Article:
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Death of a Salesman - Khris Davis - Sharon D Clarke - Wendell Pierce - Andre De Shields - McKinley Belcher -  Miranda Cromwell - Photo Marc J. Franklin

Odds & Ends: Death of a Salesman Shifts First Preview Date

August 3rd, 2022 | By Caitlin Moynihan

Here’s a quick roundup of stories you might have missed.

Broadway’s Death of a Salesman Shifts First Preview Date 
The upcoming Broadway revival of Arthur Miller’s Death of a Salesman has moved up its first preview performance at the Hudson Theatre. Originally announced to begin its limited run on September 19, the London transfer will now begin on September 17. It will celebrate opening night on October 9 as announced. The Miranda Cromwell and Marianne Elliot co-directed production stars Olivier Award nominee Wendell Pierce and Olivier Award winner and 2022 Tony nominee Sharon D Clarke, who are reprising their roles as Willy and Linda Loman. They are joined by Khris Davis as Biff, McKinley Belcher III as Happy, Tony Award winner André De Shields as Willy’s brother, Ben, Blake DeLong as Howard/Stanley, Lynn Hawley as The Woman/Jenny, Grace Porter as Letta/Jazz Singer, Kevin Ramessar as Musician, Stephen Stocking as Bernard, Chelsea Lee Williams as Miss Forsythe and Delaney Williams as Charley, Willy’s neighbor and only friend.

Rachel Dratch as Stephanie in POTUS.
(Photo: Paul Kolnik)
 

POTUS Filmed for New York Public Library for the Performing Arts
Selina Fillinger’s Tony-nominated POTUS: Or, Behind Every Great Dumbass are Seven Women Trying to Keep Him Alive is being kept for posterity. The farce was filmed on August 2 at the Shubert Theatre for the Theatre on Film and Tape Archive at the New York Public Library for the Performing Arts. Featuring 2022 Tony nominees Julie White and Rachel Dratch as Harriet and Stephanie, respectively, the starry POTUS company also includes Lilli Cooper as Chris, Lea DeLaria as Bernadette, Julianne Hough in her Broadway debut as Dusty, Suzy Nakamura in her Broadway debut as Jean and  Vanessa Williams as Margaret. Susan Stroman directs the production, which will play its scheduled final performance on August 14.

Alan Paul Named New Artistic Director at Barrington Stage Company
Barrington Stage Company has announced its new Artistic Director. Alan Paul, who is currently the Associate Artistic Director of the Shakespeare Theatre Company in Washington, D.C., will take over as Artistic Director starting with the 2023 season. He succeeds Julianne Boyd, Barrington Stage Company co-founder, who is retiring at the end of the 2022 season after leading the company for 27 years. “It is my great honor to be the next Artistic Director of Barrington Stage Company. I am deeply inspired by the incredible staff and artists who have made BSC such a vibrant hub for both classics and new work,” said Paul in a statement. “I am excited to build on BSC’s legacy as an incubator for new plays and musicals from a broad variety of voices. Musicals are my first love, and I plan to make the advancement of musical theater a cornerstone of my vision. The Berkshires are a magical place for theater, and I look forward to becoming an active member of the community.”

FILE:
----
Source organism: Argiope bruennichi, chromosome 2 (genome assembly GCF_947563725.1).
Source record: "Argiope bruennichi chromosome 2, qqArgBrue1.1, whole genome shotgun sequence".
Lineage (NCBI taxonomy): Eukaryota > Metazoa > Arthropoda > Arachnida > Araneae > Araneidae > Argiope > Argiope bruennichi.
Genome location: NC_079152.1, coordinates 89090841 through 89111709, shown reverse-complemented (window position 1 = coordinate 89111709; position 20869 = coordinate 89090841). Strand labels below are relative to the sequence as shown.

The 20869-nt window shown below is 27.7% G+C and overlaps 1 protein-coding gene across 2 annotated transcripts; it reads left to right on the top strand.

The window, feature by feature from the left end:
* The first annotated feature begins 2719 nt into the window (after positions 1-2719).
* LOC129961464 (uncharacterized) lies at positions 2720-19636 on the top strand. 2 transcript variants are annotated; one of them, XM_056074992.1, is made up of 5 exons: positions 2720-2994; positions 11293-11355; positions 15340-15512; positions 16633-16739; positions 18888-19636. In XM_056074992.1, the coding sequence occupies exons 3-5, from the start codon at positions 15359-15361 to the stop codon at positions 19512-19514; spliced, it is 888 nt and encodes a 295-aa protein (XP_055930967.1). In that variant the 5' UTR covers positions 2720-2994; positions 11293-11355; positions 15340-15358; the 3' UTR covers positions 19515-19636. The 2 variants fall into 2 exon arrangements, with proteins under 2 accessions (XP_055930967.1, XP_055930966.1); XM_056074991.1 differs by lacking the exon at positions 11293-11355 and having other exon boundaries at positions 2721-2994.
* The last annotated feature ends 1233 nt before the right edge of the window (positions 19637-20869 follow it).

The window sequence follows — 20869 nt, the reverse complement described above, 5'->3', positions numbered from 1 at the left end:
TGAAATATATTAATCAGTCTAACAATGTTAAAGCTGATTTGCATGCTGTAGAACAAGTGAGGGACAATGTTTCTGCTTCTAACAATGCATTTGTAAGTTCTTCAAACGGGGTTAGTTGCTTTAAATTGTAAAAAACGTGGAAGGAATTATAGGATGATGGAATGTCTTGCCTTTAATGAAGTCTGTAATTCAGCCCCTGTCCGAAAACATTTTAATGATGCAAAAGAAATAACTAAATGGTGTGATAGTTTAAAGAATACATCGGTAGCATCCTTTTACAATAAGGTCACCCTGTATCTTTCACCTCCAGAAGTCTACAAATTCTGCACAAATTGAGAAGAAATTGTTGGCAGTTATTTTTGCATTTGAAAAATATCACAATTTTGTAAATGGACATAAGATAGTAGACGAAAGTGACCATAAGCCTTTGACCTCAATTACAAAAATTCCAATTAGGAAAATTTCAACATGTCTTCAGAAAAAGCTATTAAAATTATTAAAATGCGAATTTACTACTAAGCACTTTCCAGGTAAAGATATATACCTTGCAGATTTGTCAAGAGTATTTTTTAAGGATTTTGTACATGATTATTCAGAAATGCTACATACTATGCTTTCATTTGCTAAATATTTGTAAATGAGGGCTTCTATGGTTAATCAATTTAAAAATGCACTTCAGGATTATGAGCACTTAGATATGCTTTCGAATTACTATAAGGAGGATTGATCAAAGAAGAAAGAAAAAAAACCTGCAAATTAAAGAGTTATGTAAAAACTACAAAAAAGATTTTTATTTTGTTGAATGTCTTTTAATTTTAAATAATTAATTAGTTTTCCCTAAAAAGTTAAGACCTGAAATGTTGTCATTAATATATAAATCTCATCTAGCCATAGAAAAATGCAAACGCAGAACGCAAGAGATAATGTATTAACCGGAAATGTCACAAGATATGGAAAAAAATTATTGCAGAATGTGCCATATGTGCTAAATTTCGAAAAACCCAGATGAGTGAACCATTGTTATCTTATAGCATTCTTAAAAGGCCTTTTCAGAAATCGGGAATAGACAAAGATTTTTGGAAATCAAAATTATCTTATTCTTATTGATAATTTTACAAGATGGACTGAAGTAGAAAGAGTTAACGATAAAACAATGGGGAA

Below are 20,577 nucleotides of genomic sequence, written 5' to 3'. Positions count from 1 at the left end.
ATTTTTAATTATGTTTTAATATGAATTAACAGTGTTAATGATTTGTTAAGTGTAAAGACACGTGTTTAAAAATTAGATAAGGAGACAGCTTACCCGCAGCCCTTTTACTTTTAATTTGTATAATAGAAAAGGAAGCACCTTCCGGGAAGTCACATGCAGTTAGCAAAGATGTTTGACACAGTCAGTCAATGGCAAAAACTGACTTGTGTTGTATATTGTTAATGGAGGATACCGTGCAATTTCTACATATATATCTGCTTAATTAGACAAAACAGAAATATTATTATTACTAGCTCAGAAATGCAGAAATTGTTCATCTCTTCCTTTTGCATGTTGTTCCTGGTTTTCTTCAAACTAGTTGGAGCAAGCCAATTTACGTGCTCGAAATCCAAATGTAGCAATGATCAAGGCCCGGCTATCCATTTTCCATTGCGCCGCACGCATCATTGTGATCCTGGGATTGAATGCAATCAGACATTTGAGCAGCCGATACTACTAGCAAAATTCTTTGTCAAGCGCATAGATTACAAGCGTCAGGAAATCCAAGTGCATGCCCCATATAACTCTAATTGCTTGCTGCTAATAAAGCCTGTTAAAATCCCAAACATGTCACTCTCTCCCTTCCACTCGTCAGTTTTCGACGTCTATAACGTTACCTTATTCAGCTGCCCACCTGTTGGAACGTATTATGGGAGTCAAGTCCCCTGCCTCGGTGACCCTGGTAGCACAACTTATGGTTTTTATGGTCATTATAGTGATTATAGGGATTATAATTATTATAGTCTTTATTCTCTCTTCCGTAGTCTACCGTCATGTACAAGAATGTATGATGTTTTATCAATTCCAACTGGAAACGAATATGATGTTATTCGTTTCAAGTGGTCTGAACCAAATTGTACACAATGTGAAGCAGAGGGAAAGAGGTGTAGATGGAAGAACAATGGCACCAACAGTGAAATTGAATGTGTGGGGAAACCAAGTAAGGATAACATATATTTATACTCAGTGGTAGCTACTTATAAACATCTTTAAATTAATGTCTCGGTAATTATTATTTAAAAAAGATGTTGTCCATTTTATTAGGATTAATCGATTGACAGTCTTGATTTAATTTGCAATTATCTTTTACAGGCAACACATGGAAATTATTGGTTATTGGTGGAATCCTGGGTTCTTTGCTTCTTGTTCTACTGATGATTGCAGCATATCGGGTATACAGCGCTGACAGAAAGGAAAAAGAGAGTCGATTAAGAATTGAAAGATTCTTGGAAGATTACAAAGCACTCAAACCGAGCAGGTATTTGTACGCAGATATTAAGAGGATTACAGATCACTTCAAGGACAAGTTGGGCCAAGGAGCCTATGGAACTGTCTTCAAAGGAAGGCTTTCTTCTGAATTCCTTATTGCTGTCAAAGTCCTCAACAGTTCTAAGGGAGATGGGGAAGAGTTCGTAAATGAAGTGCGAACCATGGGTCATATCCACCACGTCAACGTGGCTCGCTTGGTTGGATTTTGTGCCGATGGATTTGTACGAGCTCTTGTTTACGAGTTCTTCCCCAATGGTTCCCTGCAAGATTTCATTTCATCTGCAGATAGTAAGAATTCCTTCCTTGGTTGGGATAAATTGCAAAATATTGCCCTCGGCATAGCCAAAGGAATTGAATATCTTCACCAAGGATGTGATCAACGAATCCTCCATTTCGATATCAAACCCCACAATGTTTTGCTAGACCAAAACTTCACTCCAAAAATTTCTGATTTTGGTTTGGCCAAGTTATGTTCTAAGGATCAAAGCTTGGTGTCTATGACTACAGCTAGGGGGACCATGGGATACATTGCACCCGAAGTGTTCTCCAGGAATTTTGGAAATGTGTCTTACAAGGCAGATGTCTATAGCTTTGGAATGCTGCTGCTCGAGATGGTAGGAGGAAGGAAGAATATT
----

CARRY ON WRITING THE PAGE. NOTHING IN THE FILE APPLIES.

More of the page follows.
Cast Set for World Premiere of Nathan Englander’s What We Talk About When We Talk About Anne Frank at the Old Globe
A slew of stage favorites will appear in the upcoming world premiere production of Pulitzer Prize finalist Nathan Englander’s What We Talk About When We Talk About Anne Frank at The Old Globe in San Diego. Barry Edelstein will direct the play, which is set to begin performances on September 11 and open on September 18. The cast features Rebecca Creskoff (Claws) as Debbie, Greg Hildreth (Company) as Mark, Joshua Malina (The West Wing) as Phil, Nathan Salstone (Harry Potter and the Cursed Child) as Trevor and Sophie von Haselberg (Billy & Ray) as Lauren. What We Talk About When We Talk About Anne Frank is Englander’s adaptation of his award-winning short story about two women, inseparable in high school, whose adult lives have taken them to opposite ends of the earth, and to wildly different experiences of culture, religion, and family. When they reunite, their bond is tested by the distance that has grown between them… and also by their husbands, who don’t exactly see eye to eye.

 

Read original article on broadway.com